You are here: Home » International » News » Others
Business Standard

To get a fix on Afghanistan, US needs to act tough on Pakistan

Reading Pakistan correctly has not always been easy for American officials

Husain Haqqani | NYT 

US, Afghanistan, flag, America
Photo: Shutterstock

in Afghanistan should involve adopting a tougher approach to Although the Taliban are said to control or contest 40 percent of Afghanistan’s territory, Taliban leaders operate from the safety of incentives since the Sept. 11 attacks have failed to dissuade from supporting the Taliban, and Mr Trump must now consider alternatives.

Reading correctly has not always been easy for American officials. was a key American ally during the Cold War, the anti-Soviet jihad in Afghanistan and the post-Sept. 11 operations against But for Pakistan, the alliance has been more about securing weapons, economic aid and diplomatic support in its confrontation with India. The and have both disappointed each other because of divergence in their interests in South Asia.

The George W. Bush administration erred in ignoring the regrouping of the Taliban in after their defeat in Afghanistan in the aftermath of Sept. 11, considering Pakistan’s cooperation in capturing some Qaeda figures as sufficient evidence of its alliance with the

President Barack Obama’s administration tried to deal with a resurgent Taliban with a surge in troop numbers for a specific period. Mr Obama deployed armed drones to strike at Taliban targets inside Pakistan, but that proved insufficient in dealing with the leadership living in the Pakistani cities of Quetta and Peshawar.

Gen. Pervez Musharraf, Pakistan’s former military dictator, had secretly authorised the drone strikes, and some of the drones operated from bases inside — a policy that continued under his civilian successors. Under his rule, audaciously denied having anything to do with the Afghan Taliban or its most sinister component, the Haqqani network.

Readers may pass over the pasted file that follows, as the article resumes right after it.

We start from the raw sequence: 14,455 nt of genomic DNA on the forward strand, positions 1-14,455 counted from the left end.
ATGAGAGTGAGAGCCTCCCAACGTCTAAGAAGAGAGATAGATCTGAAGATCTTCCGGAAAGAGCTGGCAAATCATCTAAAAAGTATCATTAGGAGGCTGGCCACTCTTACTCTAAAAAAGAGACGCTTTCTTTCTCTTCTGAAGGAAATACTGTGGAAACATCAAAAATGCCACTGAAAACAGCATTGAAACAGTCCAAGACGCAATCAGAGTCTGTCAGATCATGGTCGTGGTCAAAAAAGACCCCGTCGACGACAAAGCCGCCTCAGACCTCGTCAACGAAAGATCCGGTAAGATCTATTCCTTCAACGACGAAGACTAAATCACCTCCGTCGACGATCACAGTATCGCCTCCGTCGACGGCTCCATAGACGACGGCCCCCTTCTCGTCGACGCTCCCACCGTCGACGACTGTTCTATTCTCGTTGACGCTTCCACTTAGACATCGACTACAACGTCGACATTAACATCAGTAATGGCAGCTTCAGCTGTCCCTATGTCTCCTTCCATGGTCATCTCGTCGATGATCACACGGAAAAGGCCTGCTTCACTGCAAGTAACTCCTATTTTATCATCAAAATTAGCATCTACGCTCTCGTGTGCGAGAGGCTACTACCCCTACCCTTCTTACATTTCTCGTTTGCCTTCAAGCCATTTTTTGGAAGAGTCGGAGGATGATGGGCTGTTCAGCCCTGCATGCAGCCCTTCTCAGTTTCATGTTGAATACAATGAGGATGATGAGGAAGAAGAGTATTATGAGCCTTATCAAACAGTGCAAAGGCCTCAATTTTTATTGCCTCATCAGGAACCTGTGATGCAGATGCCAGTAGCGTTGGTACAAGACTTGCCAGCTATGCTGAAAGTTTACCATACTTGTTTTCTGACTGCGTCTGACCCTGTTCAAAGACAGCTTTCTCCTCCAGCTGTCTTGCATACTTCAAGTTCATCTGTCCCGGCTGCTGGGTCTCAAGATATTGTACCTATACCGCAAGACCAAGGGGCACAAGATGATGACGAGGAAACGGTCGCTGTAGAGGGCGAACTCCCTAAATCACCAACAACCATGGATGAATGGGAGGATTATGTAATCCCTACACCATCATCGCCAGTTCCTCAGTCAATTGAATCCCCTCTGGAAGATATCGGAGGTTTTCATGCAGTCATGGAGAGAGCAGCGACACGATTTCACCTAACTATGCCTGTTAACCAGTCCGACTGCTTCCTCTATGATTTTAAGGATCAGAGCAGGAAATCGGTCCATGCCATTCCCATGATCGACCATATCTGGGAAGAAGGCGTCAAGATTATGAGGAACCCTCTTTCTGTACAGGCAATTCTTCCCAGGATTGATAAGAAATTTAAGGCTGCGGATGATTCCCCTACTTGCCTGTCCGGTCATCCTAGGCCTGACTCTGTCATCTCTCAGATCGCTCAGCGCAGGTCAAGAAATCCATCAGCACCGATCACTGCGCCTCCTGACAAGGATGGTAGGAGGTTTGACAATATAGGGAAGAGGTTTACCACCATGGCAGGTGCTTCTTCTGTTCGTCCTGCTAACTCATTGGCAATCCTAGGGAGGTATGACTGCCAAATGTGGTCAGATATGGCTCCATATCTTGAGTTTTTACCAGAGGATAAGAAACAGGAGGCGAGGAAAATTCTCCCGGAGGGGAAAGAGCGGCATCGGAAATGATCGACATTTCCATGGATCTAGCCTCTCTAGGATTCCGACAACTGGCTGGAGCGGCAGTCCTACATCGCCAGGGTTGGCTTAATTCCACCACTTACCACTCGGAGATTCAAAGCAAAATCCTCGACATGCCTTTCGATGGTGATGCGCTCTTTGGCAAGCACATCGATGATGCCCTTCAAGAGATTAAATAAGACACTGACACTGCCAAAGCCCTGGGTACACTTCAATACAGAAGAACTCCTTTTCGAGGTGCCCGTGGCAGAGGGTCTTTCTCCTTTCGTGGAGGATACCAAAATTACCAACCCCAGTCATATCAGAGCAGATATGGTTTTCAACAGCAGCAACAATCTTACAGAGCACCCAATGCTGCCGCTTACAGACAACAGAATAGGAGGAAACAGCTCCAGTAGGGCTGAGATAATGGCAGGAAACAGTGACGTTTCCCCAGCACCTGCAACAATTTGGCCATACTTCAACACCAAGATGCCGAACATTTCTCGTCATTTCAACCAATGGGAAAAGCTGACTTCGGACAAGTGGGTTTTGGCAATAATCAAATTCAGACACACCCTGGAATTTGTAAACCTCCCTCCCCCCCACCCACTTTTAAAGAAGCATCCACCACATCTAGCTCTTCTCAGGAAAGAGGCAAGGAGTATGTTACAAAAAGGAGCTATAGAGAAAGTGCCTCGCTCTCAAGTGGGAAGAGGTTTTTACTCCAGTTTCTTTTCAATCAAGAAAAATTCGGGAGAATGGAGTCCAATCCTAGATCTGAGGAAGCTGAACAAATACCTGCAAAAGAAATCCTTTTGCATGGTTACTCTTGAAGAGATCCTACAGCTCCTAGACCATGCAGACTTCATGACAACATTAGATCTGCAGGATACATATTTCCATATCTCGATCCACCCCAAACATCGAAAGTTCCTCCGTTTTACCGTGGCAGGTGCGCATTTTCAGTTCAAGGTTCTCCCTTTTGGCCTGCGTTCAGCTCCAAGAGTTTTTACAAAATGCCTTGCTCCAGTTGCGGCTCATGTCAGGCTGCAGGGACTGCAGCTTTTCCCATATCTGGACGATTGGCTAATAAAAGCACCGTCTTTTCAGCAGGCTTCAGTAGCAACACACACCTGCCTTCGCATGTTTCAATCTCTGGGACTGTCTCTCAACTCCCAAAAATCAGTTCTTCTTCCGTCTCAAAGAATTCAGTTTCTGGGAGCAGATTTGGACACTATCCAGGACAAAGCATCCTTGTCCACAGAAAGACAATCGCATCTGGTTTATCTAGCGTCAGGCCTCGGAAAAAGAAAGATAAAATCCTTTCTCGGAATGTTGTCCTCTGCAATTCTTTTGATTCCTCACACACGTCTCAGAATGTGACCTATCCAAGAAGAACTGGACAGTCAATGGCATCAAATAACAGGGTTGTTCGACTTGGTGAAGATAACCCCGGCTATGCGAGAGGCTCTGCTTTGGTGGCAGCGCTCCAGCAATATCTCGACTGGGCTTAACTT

But the presented evidence of Pakistan’s links to Afghan militants just as transitioned from military to civilian rule in 2008. As Pakistan’s ambassador to the for the new civilian government, I urged Pakistan’s civil and military leaders to engage with Americans honestly instead of sticking to blanket denials.

Islamabad’s response was to argue that does, indeed, support insurgents in Afghanistan, but it does so because of security concerns about India, which is seen by generals and many civilian leaders as an existential threat to

But that excuse is based on exaggerations and falsehoods. India has no offensive military presence in Afghanistan and there has never been any evidence that the Afghans are willing to be part of India’s alleged plan for a two-front war with

Afghanistan’s president, Ashraf Ghani, recently asked India to train Afghan military officers and repair military aircraft after frustration with Pakistan, which failed to fulfil promises of restraining the Taliban and forcing them to the negotiating table.

Pakistan’s leaders question Afghanistan’s acceptance of economic assistance from India even though does not have the capacity to provide such aid itself.